No. 1002
June 26, 2019
 

About The Autoextremist

Peter M. DeLorenzo has been immersed in all things automotive since childhood. Privileged to be an up-close-and-personal witness to the glory days of the U.S. auto industry, DeLorenzo combines that historical legacy with his own 22-year career in automotive marketing and advertising to bring unmatched industry perspectives to the Internet with Autoextremist.com, which was founded on June 1, 1999. DeLorenzo is known for his incendiary commentaries and laser-accurate analysis of the automobile business, as well as racing and the business of motorsports. Author. Commentator. Influencer. The Consigliere. Minister of the High-Octane Truth. DeLorenzo is considered to be one of the most influential voices commenting on the business today.

DeLorenzo's latest book is Witch Hunt (Octane Press  witchhuntbook.com). It is available on Amazon in both hardcover and Kindle formats, as well as on iBookstore. DeLorenzo is also the author of The United States of Toyota.

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Tuesday
Feb052019

THE MOTOR CITY HAZE.

By Peter M. DeLorenzo

Detroit. As is tradition here at AE, we’ve devoted the issue after the Super Bowl to reviewing the various car spots on the game. Not this year. Briefly, the Audi spot was overrated and tedious (as all Audi spots have tended to be of late); the same for Mercedes-Benz as in really, that’s all you got? The Toyota Supra spot was predictable and soporific (it looked ten years old), and the Kia Telluride spot was really good for maybe 45 seconds – too bad it was twice that long. Oh well, I have a few more comments on the ads in this week’s “On The Table.”  

As for FCA, it spent all its money on YouTube videos – because being unplugged is so desperately hip right now and Olivier “I’m a genius just ask me” Francois is the King of the Desperately Hip – but if they’re not going to bother to show up on the big stage, I’m not going to bother to write about them. All you need to know about their videos is that there were Jeeps and Ram Trucks galore doing Jeep and Ram Truck things.

This week, however, I’m going to write about the Motor City Haze that’s overwhelming this business and the city as well. If you’re not from around here, it’s not something you’d easily see when you step off the plane at Metro. It isn’t on the various billboards coming into the city, and there’s not a neon sign on the Big Tire on I-94, either.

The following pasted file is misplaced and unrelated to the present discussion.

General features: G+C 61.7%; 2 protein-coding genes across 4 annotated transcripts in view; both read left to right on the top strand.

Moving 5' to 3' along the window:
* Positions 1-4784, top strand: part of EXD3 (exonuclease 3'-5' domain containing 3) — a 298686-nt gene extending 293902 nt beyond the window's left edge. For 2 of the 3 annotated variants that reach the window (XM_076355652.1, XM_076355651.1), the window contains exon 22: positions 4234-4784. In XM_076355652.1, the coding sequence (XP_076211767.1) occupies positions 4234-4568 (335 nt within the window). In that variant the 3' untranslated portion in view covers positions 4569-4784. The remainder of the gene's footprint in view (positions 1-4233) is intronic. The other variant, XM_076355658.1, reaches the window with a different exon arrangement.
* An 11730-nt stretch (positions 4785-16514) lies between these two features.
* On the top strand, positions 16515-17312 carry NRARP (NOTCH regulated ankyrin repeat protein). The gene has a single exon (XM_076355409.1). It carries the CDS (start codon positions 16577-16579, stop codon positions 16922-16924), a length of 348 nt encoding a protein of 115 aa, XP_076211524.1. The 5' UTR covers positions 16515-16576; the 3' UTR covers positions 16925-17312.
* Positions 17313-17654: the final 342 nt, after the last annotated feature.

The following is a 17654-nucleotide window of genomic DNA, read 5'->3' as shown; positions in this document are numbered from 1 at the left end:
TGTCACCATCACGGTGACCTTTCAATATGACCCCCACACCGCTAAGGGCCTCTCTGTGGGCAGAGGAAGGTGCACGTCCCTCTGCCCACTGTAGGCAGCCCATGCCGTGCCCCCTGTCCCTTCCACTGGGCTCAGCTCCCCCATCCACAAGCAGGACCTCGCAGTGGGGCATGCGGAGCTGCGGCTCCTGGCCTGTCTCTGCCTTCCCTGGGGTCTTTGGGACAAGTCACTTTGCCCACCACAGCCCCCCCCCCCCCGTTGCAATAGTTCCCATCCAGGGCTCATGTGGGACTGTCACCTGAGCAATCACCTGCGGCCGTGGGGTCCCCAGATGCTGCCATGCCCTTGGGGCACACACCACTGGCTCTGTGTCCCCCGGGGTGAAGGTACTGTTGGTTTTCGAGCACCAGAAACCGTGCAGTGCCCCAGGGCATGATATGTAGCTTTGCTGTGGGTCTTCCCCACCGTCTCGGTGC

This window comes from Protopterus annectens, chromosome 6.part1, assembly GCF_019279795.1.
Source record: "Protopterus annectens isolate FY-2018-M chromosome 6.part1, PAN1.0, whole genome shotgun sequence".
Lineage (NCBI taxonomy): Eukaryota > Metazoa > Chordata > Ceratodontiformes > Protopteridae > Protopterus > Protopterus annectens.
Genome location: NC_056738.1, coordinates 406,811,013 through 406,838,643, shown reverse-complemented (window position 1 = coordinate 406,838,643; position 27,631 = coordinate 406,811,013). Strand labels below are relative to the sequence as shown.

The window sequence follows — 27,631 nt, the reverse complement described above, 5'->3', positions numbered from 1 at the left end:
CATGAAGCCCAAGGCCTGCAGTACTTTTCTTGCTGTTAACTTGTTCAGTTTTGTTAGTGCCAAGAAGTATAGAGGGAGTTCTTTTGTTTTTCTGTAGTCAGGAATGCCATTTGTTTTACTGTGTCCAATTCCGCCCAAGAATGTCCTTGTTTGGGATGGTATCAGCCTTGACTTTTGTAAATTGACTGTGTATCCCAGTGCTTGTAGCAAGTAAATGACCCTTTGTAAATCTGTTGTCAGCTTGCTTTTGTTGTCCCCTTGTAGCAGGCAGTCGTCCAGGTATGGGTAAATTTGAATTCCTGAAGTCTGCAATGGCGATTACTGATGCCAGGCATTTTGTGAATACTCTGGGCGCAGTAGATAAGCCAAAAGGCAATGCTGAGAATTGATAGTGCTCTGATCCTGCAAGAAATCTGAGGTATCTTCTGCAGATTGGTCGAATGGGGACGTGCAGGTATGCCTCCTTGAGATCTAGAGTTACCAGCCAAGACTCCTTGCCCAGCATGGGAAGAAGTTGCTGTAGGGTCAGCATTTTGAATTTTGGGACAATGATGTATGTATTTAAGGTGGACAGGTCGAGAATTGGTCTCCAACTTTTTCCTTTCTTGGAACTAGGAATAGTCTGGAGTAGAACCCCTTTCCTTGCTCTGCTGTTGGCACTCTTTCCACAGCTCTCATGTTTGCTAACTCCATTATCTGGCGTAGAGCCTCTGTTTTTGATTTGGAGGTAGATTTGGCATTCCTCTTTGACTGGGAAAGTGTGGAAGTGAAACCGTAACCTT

No, it’s an indefinable aura. A palpable feeling that creeps in throughout the Auto Thing in southeast Michigan. It starts with the lingering reality that this business – as defined here in the Motor City – has been governed by an ugly MO for decades, and it’s called lowest-common-denominator thinking.

Lowest-common-denominator thinking has nothing to do with the resident True Believers; it’s anathema to them, in fact. No, “LCDT” came from a slow but sure grip on the business by the financial types over the decades. It created a go-along to-get-along culture, where good enough was good enough and if you saved a few bucks while doing it you’d look good to the overlords at the higher rungs of the company in question. This was most evident in the interiors of the vehicles coming out of the Motor City, where saving a few bucks showed up in interiors that looked cheap and unfinished when compared to the competition, because this just in: they were. But it was all good, as mediocrity turned into bliss in the Motor City, because cut corners yielded big profits. 

That is until serious competitors started to decimate Detroit with value offerings with real quality on the low end, and excellence and distinctiveness on the luxury high end. And the inevitable result was declining market share each and every year, with excuses and weak justifications becoming the raison d’etre for the executives in the Motor City.